Many experienced pet owners might say that a house isn’t a home without a pet. However, if you have children living in your home or visiting regularly, it is understandable to have some concerns about introducing an animal into the family. Pet ownership has some great benefits. Not only has it been shown to lower stress levels and provide comfort and companionship, caring for a pet is also a great way to develop social skills such as compassion, understanding, and respect in the younger members of your family. These skills can benefit them in later life, helping them when dealing with humans and animals alike.

So, how can you teach your child to interact with animals? Here are our top tips.

Set a great example

One of the best ways to teach your children to interact appropriately with animals is to set a great example. Kids learn best by copying the behavior that they see every day so make sure that you display the traits that you would like them to pick up on. This can include how to approach animals and where to pet them, but should also include how to talk about them. Avoid negative connotation and instead focus on teaching your children that animals are as wise and deserving of respect as humans are.

Lay down the rules and explain why they are important

Dogs and cats are by far the most common varieties of household pets, and there are some general behavior ‘don’ts’ for feline and canine ownership that should be taught to your kids from the very outset of getting used to their furry friends. These will include:

– Don’t pull on your pet’s ears or tail however inviting they look.

– Don’t squeeze your pet, this can cause them to feel threatened and panic.

– Don’t get in your pet’s face with yours. This puts your face at risk if your pet feels threatened and lashes out with their teeth.

– Don’t make excessive noise. Screaming and shouting can scare some animals, while it may make others over-stimulated, causing their behavior and self-control to deteriorate.

– If you have a dog, don’t run away from him. Almost all dogs have some predatory instinct and running away may cause this to flare up, meaning his will chase you. Often this is good fun and great exercise, but it’s not ideal for small children who may be knocked over or for pets who have a strong predatory drive and may inadvertently cross over into aggressive behavior.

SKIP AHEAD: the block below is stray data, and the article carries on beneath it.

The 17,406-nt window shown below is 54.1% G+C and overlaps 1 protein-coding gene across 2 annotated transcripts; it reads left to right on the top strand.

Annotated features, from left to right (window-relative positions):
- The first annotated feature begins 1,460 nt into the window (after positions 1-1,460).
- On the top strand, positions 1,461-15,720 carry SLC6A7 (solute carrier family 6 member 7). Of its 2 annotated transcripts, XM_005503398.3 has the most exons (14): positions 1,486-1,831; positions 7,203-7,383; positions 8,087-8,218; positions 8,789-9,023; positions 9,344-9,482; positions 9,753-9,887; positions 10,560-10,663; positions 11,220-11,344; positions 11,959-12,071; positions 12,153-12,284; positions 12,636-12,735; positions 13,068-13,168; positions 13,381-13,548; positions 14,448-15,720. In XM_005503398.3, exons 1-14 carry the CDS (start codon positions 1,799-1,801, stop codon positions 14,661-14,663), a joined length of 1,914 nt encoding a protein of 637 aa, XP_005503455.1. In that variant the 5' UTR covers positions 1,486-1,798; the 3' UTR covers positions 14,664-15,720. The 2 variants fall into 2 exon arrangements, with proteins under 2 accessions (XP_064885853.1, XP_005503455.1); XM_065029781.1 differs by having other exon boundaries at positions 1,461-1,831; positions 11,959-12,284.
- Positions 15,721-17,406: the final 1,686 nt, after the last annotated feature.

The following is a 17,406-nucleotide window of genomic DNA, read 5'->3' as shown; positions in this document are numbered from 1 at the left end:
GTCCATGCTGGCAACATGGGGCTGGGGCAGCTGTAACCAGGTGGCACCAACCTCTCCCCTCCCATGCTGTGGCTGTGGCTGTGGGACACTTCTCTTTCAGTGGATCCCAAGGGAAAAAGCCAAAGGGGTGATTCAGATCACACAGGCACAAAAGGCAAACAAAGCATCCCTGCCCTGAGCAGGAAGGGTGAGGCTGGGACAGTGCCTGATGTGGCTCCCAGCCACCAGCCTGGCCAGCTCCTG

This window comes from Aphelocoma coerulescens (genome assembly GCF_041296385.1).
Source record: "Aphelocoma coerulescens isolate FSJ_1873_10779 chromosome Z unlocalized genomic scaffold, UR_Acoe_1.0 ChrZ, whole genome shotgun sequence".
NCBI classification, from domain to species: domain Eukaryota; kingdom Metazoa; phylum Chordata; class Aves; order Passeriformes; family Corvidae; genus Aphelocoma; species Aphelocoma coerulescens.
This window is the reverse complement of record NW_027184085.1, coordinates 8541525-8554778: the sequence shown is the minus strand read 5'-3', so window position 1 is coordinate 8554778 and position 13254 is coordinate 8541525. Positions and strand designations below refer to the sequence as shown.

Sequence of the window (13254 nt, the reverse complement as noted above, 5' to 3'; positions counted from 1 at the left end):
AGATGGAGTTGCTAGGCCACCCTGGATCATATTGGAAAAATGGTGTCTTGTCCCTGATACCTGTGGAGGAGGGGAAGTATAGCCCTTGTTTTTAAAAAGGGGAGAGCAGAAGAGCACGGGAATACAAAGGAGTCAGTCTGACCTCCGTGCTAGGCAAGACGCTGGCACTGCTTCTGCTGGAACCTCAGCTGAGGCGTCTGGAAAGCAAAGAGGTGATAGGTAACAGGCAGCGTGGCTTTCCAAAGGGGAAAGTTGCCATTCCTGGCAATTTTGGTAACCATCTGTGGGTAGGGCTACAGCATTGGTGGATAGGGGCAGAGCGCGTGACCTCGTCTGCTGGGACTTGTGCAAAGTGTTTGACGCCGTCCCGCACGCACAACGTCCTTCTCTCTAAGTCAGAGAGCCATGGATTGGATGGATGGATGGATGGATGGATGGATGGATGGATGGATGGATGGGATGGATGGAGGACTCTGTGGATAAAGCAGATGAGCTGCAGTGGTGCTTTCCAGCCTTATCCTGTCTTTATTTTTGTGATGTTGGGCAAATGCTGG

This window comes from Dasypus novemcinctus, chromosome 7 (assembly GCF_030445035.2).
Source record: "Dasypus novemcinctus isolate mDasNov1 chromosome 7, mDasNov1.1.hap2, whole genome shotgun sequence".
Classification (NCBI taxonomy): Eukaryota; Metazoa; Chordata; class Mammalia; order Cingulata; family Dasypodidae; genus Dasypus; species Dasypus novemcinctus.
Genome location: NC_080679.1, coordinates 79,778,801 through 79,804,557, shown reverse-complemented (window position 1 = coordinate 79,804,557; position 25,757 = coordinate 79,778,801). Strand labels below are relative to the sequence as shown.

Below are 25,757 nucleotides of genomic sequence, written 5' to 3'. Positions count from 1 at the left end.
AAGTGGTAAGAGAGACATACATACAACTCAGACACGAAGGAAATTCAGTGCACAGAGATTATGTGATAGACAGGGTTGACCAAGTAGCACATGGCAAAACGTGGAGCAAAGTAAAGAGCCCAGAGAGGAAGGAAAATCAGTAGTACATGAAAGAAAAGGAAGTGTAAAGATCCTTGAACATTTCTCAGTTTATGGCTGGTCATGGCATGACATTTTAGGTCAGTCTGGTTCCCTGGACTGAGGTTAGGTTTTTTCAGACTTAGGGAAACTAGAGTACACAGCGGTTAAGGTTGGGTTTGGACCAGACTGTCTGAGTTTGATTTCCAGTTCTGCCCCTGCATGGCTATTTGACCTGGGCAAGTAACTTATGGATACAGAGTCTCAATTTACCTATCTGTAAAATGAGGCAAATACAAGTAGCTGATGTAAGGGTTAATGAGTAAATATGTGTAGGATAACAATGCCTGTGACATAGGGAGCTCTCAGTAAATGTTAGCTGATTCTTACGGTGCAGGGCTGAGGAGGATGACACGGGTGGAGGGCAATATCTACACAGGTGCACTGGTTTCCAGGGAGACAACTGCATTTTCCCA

Show your child where is the best places to pet your animal

Not all pets like to be touched in the same place, and some children can start off very heavy-handed when it comes to making the first contact with an animal. The best way to teach a child how to pet a pet is by illustration. Show your kids where is the best location to start stroking your pet, and what force should be used.

Teach your children when not to interact with your pet

If your furry friend isn’t in the mood for human interaction, she will almost certainly exhibit some behaviors that should be interpreted as ‘back off’ signals. These can include fearful or aggressive body language or sounds. It is essential that you teach your kids to interpret these signals so that they can give your pet the space she needs, which will help keep both her and any humans in the home safe from harm.

Teach them to seek permission to interact with a pet

Before your child approaches any pet, they should always seek permission from the owner. This is especially true for kids that like to pet dogs that they come across while out in the park or on a walk. Some animals simply like their personal space and prefer not to be handled too much, especially by strangers. By seeking permission, your child is giving your pet the respect to decline the offer of attention, albeit by way of his owner.

Give your children responsibilities

Owning and caring for a pet is a great way to teach kids about the importance of fulfilling their responsibilities. Even very young children can help by filling up your pet’s bowls with food or water, playing fetch with them and joining you on walks. You should also explain the importance of veterinary visits to your child, and let them accompany you on routine visits.

If you are considering taking on a pet for the very first time and are still concerned about introducing him into a household with children, speak and contact Dr. Tapscott for further advice.